By: Mililani Trask
Mililani B. Trask is an attorney and vice chair of the board of trustees of the Office of Hawaiian Affairs.
The Star-Advertiser began the year with an editorial that suggests that, for lawmakers, 2023 may be “achance to complete unfinished business.” We certainly hope so.
It’s time for state legislators to fulfill the promises they made to Hawaiians in 2012. Waiting is something Hawaiians have been asked to do repeatedly. We have had to wait even for what the law dictates. Will we in 2023 see a genuine attempt to do what is pono?
Do we have reason to be optimistic? I think so. We have done our homework. We scoured the records to see what legislators said when Act 15 was passed in 2012. The records show that the state gave the Office of Hawaiian Affairs (OHA) parcels of Kakaako Makai lands with the clear expectation that OHA would also be given development rights to generate the equivalent of the ceded land revenues due to OHA by law — but which had gone unpaid for years.
As we ask again for the lifting of the restrictions on what Hawaiians can do on Hawaiian lands, legislators should remember what was said in 2012.
Four legislative committees — for Hawaiian Affairs; Water, Land and Housing; Judiciary and Labor; and Ways and Means — all noted that “property values could be enhanced by certain entitlements that, while not specifically provided for in this measure, could be obtained at a future date.”
The committees on Judiciary/Labor and on Ways and Means then also recorded their understanding that “this measure does not represent a final settlement of all of the longstanding ceded land claims, nor does it encompass all ceded land parcels within the lands identified as the Kakaako makai area.”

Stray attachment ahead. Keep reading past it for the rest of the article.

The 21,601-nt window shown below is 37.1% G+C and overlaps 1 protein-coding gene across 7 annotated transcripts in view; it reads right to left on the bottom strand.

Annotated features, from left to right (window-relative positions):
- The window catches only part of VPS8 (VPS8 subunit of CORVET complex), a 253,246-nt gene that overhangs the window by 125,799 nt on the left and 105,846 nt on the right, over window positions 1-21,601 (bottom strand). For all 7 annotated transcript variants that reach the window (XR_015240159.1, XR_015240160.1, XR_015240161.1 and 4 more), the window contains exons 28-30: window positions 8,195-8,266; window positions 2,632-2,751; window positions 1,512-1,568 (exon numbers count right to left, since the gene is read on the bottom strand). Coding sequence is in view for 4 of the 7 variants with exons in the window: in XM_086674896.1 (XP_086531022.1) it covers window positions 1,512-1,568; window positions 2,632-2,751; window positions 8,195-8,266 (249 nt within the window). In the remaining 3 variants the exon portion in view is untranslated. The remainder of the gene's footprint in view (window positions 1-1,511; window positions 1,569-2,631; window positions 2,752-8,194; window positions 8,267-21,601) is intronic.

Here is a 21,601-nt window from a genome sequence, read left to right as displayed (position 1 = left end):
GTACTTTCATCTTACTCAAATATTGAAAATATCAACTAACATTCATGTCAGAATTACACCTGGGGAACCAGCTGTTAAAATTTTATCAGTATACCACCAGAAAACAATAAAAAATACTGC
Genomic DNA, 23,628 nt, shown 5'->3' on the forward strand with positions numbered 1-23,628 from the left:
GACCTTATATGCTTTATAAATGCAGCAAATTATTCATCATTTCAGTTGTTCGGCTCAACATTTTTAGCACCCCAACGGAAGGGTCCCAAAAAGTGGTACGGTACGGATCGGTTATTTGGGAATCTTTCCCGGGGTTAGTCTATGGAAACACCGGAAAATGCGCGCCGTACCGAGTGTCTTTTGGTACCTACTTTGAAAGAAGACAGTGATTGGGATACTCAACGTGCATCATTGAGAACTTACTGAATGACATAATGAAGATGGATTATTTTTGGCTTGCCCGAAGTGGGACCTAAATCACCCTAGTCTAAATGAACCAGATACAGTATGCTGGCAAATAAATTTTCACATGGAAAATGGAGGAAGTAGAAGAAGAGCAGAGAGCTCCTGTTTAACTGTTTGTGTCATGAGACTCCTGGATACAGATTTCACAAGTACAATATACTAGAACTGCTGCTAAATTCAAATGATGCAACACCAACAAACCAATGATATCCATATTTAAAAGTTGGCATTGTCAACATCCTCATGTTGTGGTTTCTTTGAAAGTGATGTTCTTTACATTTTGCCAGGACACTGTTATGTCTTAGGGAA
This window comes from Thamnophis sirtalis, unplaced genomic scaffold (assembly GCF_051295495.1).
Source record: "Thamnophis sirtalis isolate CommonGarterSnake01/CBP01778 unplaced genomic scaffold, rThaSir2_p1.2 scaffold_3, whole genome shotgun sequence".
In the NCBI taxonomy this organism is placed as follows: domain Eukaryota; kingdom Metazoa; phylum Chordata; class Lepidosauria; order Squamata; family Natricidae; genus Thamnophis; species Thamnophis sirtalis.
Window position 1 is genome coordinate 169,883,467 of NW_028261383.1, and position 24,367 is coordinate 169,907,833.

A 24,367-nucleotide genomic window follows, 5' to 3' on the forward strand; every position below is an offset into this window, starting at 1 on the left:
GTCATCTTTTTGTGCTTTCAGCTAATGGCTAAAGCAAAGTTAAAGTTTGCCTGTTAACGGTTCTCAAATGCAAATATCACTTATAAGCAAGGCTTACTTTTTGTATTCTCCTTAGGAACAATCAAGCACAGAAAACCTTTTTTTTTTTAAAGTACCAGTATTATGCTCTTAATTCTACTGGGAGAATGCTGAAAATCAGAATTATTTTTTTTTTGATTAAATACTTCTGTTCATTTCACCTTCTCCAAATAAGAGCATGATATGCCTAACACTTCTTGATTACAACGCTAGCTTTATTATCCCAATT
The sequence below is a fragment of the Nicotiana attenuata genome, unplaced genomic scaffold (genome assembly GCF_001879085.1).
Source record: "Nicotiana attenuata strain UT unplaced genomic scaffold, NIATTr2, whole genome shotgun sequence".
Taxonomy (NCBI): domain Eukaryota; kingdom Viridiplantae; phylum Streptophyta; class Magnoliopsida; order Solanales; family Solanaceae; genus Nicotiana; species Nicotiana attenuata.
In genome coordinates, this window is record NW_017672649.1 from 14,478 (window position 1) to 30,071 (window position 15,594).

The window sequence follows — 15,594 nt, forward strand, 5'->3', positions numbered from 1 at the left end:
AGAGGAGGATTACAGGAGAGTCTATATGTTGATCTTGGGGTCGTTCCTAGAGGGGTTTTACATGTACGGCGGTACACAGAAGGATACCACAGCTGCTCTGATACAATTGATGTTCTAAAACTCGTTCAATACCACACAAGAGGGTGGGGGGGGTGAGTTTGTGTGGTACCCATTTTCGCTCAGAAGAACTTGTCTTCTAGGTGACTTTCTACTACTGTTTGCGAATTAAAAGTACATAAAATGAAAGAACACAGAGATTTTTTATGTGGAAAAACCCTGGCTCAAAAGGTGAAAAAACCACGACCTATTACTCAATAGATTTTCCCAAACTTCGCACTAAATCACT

In sharp contrast to 2012, we are now in a time when the state’s coffers are full to overflowing.
Yes, many challenges face the state and there are many needs to be met. Comments from House leadership that “a deal is a deal” fail to acknowledge the part that specified that more action was expected from them to fill out the framework of the “deal.”
We have waited for more than a decade for this discriminatory law to be corrected. As a trustee and an attorney, I have a fiduciary obligation to ensure that OHA realizes optimum value from our Kakaako parcels, known collectively now as Hakuone. Hawaiians must be free to do what is right and smart to realize the full value of their lands. Developers on the mauka side of Ala Moana Boulevard do not have their hands tied. So, why have lawmakers placed obstacles in the way of OHA delivering for its beneficiaries? That needs to change.
OHA plans to restore access for Hawaiians to a place where they lived, worked and played — but from which they were gradually excluded. Hawaiians need what Hakuone will provide: kupuna and keiki day care, an authentic cultural center, farmers’ markets, a fish market, an oceanfront boardwalk, housing that they can afford, and a sense of the Hawaiian neighborhood of old. In addition, the development of Hakuone will generate a revenue stream that will feed OHA’s efforts to address the needs of at least some of the 28,000 Hawaiians who have been waiting for years for DHHL housing.
The enthusiasm at our recent community meetings affirms our vision for Hakuone. Lawmakers must deliver as they clearly expected to do in 2012. I join my fellow trustees in asking lawmakers to lift the restrictions on residential housing on Hawaiian lands in Kakaako Makai. It would be a tangible demonstration of good faith toward the indigenous people of these islands, something that is sorely needed at this time when our confidence has been shaken by disappointment after disappointment, scandal after scandal. I choose to be optimistic.